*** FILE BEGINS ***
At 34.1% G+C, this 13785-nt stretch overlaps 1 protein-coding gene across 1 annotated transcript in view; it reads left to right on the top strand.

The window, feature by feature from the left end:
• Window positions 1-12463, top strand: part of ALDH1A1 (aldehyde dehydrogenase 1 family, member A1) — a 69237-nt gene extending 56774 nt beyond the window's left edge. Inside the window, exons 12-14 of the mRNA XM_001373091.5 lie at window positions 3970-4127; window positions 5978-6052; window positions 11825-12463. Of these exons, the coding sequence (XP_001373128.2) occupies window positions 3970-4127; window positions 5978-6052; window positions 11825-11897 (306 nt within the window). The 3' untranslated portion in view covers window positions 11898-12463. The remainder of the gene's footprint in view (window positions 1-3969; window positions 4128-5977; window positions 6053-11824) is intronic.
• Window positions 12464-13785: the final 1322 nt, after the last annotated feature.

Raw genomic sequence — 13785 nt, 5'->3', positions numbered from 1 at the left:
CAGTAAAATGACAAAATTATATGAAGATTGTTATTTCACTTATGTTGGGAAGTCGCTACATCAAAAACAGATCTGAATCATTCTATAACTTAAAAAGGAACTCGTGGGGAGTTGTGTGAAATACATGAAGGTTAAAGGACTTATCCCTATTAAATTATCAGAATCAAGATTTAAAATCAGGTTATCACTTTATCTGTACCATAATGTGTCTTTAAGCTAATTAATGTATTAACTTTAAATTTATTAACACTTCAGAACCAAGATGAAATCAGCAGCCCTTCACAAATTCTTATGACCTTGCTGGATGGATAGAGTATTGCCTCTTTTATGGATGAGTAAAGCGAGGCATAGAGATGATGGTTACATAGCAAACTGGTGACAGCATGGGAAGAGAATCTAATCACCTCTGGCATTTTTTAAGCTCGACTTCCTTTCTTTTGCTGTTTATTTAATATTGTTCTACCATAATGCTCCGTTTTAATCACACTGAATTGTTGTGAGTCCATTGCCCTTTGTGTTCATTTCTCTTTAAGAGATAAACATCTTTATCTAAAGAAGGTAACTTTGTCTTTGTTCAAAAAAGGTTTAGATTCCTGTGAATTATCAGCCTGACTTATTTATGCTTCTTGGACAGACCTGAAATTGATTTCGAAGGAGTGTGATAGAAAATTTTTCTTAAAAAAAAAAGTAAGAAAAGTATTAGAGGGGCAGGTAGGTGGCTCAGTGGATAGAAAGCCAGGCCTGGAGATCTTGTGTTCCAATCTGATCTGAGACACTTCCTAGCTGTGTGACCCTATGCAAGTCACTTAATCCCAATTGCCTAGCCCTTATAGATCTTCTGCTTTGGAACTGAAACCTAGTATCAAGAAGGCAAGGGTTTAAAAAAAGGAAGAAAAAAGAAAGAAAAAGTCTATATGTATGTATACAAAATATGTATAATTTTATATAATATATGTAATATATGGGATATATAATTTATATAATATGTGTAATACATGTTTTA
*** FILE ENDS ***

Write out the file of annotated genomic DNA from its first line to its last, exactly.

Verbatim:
At 34.1% G+C, this 13785-nt stretch overlaps 1 protein-coding gene across 1 annotated transcript in view; it reads left to right on the top strand.

The window, feature by feature from the left end:
• Window positions 1-12463, top strand: part of ALDH1A1 (aldehyde dehydrogenase 1 family, member A1) — a 69237-nt gene extending 56774 nt beyond the window's left edge. Inside the window, exons 12-14 of the mRNA XM_001373091.5 lie at window positions 3970-4127; window positions 5978-6052; window positions 11825-12463. Of these exons, the coding sequence (XP_001373128.2) occupies window positions 3970-4127; window positions 5978-6052; window positions 11825-11897 (306 nt within the window). The 3' untranslated portion in view covers window positions 11898-12463. The remainder of the gene's footprint in view (window positions 1-3969; window positions 4128-5977; window positions 6053-11824) is intronic.
• Window positions 12464-13785: the final 1322 nt, after the last annotated feature.

Raw genomic sequence — 13785 nt, 5'->3', positions numbered from 1 at the left:
CAGTAAAATGACAAAATTATATGAAGATTGTTATTTCACTTATGTTGGGAAGTCGCTACATCAAAAACAGATCTGAATCATTCTATAACTTAAAAAGGAACTCGTGGGGAGTTGTGTGAAATACATGAAGGTTAAAGGACTTATCCCTATTAAATTATCAGAATCAAGATTTAAAATCAGGTTATCACTTTATCTGTACCATAATGTGTCTTTAAGCTAATTAATGTATTAACTTTAAATTTATTAACACTTCAGAACCAAGATGAAATCAGCAGCCCTTCACAAATTCTTATGACCTTGCTGGATGGATAGAGTATTGCCTCTTTTATGGATGAGTAAAGCGAGGCATAGAGATGATGGTTACATAGCAAACTGGTGACAGCATGGGAAGAGAATCTAATCACCTCTGGCATTTTTTAAGCTCGACTTCCTTTCTTTTGCTGTTTATTTAATATTGTTCTACCATAATGCTCCGTTTTAATCACACTGAATTGTTGTGAGTCCATTGCCCTTTGTGTTCATTTCTCTTTAAGAGATAAACATCTTTATCTAAAGAAGGTAACTTTGTCTTTGTTCAAAAAAGGTTTAGATTCCTGTGAATTATCAGCCTGACTTATTTATGCTTCTTGGACAGACCTGAAATTGATTTCGAAGGAGTGTGATAGAAAATTTTTCTTAAAAAAAAAAGTAAGAAAAGTATTAGAGGGGCAGGTAGGTGGCTCAGTGGATAGAAAGCCAGGCCTGGAGATCTTGTGTTCCAATCTGATCTGAGACACTTCCTAGCTGTGTGACCCTATGCAAGTCACTTAATCCCAATTGCCTAGCCCTTATAGATCTTCTGCTTTGGAACTGAAACCTAGTATCAAGAAGGCAAGGGTTTAAAAAAAGGAAGAAAAAAGAAAGAAAAAGTCTATATGTATGTATACAAAATATGTATAATTTTATATAATATATGTAATATATGGGATATATAATTTATATAATATGTGTAATACATGTTTTA